The Gifted: “eXodus” Season 1 Episode 3 Review

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There’s a really great moment in “eXodus” where Reed, playing like he’s on the run while being traced by Sentinel Services, encounters a mutant mother and daughter also in hiding. Beyond merely trying to keep his family together, this is the first time he really sees mutants as being innocent in their fight. The mother even uses her power to take away the pain he felt from the shot he took from Sentinel Services. Next he has to give them up to those who will lock them up forever.

“eXodus” is a tough sell in a lot of ways. Characters make a lot of silly decisions and one plot development toward the end forms a subplot that already looks to be annoying. But this episode succeeds in giving Reed pathos. The moment he jumps out of the van and mouths off to his captor was genuinely emotional. It’s just plain strong character work.

Sadly, the rest of the episode relies on Caitlin’s forced decision to take her kids out of the Mutant Underground and go hide with her brother, all because she doesn’t like how slowly the plans to rescue Reed and Polaris are moving. This also leaves us to deal with some unnecessary Strucker drama, as Caitlin’s brother had little interesting in risking his own family. But this storyline at the very least starts to develop Andy as an angry mutant who’s a little trigger happy with his powers (there’s a little Magneto in him, if you will). That’s an exciting prospect, as different sides of the same fight could emerge as the series goes on.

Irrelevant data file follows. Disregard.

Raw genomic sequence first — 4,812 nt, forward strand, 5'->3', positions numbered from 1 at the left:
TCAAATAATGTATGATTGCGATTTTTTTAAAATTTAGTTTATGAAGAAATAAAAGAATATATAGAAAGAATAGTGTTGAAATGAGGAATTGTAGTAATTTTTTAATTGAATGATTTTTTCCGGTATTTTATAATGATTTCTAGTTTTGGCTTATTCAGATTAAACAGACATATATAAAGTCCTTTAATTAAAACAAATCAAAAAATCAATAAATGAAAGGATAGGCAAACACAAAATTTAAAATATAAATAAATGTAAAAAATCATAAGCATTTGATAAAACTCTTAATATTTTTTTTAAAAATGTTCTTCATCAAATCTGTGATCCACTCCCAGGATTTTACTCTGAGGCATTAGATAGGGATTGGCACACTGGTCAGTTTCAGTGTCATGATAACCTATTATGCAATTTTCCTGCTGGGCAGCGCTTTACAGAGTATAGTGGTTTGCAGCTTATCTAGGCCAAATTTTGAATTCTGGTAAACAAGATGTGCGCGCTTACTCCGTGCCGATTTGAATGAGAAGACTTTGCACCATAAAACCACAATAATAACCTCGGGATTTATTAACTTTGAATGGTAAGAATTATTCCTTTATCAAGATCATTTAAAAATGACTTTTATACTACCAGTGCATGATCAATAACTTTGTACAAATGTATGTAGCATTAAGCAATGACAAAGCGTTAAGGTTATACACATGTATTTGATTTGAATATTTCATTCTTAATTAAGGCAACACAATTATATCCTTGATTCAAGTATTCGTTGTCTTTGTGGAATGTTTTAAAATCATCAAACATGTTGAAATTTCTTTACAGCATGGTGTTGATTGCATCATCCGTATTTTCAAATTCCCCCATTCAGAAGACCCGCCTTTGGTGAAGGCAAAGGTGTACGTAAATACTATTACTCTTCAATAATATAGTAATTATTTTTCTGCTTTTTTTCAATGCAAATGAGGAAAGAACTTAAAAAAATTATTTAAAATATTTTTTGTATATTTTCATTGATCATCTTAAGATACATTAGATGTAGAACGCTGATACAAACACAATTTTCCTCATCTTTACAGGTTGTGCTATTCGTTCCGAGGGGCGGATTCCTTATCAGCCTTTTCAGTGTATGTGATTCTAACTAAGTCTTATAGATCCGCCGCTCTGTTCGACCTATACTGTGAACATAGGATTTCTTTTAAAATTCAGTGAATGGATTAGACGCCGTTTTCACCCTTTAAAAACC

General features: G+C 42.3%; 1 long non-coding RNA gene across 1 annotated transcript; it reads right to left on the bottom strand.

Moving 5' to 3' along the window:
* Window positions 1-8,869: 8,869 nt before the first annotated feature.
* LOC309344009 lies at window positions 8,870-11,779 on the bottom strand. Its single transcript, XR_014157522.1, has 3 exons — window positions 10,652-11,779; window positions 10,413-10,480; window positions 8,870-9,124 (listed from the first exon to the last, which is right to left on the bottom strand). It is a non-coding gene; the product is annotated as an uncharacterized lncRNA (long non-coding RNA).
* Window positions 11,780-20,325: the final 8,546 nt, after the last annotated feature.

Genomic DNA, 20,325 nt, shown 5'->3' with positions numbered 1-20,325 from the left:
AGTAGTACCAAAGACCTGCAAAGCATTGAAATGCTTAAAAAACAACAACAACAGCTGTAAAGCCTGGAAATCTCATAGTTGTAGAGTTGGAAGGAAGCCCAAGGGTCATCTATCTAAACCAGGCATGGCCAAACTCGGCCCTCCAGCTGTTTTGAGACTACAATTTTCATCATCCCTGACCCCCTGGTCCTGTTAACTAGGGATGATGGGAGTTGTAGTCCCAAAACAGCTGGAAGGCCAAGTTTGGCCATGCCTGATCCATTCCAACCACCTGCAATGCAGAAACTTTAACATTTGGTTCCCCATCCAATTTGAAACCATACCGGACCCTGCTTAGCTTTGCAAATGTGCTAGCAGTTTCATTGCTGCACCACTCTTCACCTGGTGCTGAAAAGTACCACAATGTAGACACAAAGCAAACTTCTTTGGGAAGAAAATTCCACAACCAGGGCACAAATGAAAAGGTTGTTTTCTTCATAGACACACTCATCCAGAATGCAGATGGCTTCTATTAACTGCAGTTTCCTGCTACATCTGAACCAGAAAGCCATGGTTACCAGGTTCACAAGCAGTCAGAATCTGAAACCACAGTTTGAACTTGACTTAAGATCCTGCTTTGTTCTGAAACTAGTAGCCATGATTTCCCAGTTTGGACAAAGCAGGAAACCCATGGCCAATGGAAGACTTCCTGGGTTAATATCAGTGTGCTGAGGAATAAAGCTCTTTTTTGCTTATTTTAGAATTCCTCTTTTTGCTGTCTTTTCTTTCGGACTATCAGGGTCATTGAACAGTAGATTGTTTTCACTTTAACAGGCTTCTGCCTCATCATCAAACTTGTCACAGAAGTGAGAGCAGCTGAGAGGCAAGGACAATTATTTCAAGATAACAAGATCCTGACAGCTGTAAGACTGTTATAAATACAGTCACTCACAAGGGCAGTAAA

In saving the Struckers, Eclipse and Thunderbird find themselves in a jam, which takes a risky move from Dreamer, who inserts a memory of love into Blink’s mind so she can be emotional enough for her powers to resurface. While that makes sense in X-theory, prolonging Blink’s nonconsensual infatuation with Thunderbird any more than just the climax of this episode seems unnecessary. These mutant characters, save for the still-imprisoned Polaris, have yet to find a way to resonate. Giving them melodramatic personal drama that has little to do with the series or its themes is not the way to go.

And yet, The Gifted still remains reasonably enjoyable. Significant character moves for Reed and Andy save “eXodus” from being a complete waste, and we get some fun mutant action in the Struckers’ escape back to the mutant hideaway. But the show won’t get away with episodes focusing on questionable character motivations and actions for much longer. Grade: C+

By Matt Dougherty

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